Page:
To Lead Others, We Must Lead Ourselves
As leaders and positive difference makers, we must govern our days — not have the busyness of our days govern us.
The most important person we ever have the honor of leading is ourselves.
If we cannot do so with discipline, intentionality and compassion, how can we ever coach, parent or motivate others?
To simplify our lives and to lead ourselves more effectively, we might first want to declutter our own minds. Charlie Denson, Nike's former brand president, once asked his team, "Would we be better off doing 25 things well, or would we be better off doing six things great?”
This question can become our own truth-telling compass in our own mastery pursuits, while influencing how we use our time and energy. As leaders and positive difference makers, we must govern our days — not have the busyness of our days govern us.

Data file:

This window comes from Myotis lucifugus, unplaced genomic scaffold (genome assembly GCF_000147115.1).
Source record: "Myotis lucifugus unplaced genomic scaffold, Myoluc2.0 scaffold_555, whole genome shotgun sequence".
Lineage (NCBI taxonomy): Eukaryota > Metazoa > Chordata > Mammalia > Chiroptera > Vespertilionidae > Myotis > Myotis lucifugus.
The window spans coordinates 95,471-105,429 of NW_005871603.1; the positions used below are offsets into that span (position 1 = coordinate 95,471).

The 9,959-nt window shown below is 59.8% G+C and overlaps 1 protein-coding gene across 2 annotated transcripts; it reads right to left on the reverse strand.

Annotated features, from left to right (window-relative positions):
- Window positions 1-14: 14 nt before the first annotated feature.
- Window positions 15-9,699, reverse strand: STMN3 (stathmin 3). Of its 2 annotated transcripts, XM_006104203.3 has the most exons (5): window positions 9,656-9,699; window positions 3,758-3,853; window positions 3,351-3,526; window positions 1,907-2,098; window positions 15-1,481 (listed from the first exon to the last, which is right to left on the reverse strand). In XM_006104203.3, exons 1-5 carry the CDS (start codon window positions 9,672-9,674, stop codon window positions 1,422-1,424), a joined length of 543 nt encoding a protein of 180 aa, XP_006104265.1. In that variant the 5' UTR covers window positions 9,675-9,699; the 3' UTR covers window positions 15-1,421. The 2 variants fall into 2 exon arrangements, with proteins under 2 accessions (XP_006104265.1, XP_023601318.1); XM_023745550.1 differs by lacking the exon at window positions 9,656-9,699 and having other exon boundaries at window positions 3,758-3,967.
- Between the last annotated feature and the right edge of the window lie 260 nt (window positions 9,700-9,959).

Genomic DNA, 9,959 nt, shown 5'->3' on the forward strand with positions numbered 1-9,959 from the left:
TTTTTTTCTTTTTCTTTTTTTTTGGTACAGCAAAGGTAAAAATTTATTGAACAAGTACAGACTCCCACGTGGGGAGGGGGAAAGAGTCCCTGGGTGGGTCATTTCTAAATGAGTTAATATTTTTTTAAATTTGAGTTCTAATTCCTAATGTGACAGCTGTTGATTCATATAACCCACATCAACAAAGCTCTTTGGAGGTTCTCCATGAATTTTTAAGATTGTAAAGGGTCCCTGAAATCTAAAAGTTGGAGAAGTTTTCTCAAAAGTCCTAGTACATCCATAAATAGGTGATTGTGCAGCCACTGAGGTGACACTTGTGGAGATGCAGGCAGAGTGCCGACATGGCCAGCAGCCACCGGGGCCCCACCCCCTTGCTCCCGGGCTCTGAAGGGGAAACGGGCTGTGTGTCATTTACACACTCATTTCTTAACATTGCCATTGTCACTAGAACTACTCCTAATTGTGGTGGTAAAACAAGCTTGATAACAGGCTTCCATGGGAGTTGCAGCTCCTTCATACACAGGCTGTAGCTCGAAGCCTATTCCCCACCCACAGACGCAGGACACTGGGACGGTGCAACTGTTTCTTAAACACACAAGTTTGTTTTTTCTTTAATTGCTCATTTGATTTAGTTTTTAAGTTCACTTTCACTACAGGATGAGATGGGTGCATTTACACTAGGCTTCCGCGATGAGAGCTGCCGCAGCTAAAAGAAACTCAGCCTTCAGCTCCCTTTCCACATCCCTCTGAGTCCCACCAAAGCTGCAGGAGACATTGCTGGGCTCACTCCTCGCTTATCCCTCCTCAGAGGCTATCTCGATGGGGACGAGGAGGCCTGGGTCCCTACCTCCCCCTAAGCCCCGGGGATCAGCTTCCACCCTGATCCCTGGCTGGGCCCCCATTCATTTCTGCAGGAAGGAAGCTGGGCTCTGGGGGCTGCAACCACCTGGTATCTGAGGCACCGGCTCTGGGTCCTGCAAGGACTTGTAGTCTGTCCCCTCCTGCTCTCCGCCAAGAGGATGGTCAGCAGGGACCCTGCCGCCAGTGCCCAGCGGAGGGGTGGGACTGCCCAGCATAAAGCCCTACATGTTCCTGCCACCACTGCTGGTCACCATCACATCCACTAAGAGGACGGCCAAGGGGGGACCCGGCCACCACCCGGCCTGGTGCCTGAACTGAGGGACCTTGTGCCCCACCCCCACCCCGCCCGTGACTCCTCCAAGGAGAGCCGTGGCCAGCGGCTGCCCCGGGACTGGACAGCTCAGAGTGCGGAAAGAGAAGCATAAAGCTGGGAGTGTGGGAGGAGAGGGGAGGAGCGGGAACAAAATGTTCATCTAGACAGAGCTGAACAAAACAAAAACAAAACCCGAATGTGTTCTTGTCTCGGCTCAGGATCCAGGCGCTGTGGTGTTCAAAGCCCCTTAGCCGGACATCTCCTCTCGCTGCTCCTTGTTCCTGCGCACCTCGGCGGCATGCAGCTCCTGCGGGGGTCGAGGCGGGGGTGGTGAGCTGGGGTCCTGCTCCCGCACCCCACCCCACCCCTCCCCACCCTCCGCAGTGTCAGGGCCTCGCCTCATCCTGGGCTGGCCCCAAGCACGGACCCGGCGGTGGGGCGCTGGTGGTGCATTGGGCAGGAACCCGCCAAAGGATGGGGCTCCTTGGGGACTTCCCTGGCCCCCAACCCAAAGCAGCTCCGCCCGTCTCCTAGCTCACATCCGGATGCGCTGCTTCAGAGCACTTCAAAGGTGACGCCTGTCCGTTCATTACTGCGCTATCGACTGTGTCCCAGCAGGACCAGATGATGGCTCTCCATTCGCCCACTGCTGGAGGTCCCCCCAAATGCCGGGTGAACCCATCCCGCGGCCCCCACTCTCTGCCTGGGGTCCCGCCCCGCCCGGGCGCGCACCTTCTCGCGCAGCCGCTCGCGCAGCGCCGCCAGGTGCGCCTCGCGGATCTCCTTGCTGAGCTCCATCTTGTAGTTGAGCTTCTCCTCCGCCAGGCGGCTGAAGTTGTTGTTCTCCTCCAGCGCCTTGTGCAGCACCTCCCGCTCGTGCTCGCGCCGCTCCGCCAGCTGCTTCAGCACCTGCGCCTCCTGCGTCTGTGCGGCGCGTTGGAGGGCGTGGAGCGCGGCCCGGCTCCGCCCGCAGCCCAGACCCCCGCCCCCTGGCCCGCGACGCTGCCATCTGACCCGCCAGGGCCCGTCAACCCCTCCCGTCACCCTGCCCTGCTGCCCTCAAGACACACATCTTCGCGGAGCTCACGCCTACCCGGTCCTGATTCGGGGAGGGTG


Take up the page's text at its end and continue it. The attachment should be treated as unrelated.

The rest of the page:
Instead of concentrating solely on productivity, let’s focus each day on energy management, time management and environmental management. Productivity ultimately becomes a byproduct of these three components. How we navigate them will allow us to explore who we are today and bring out the person we aspire to be into tomorrow. Today’s 86,400 seconds each day are an invaluable growth opportunity to get 1 percent better — and to live uncommonly.
Whatever we pay most attention to with this time will grow and represent our priorities and values. When we begin to debunk our mental fences and address self-sabotaging beliefs, we can wholeheartedly and truthfully seek our outer limits. Sustainable change and transformation always starts within and radiates out.
Realize, growth, learning, unlearning and relearning have no finish line. We must use adversity and circumstances that are out of our control as teaching moments and focus our attention elsewhere with excellence, enthusiasm and energy.
Today is a precious gift of possibility. What we do with it and where we focus our attention is more in our control than we think.
Let’s use the time wisely, earnestly and without fear or regret.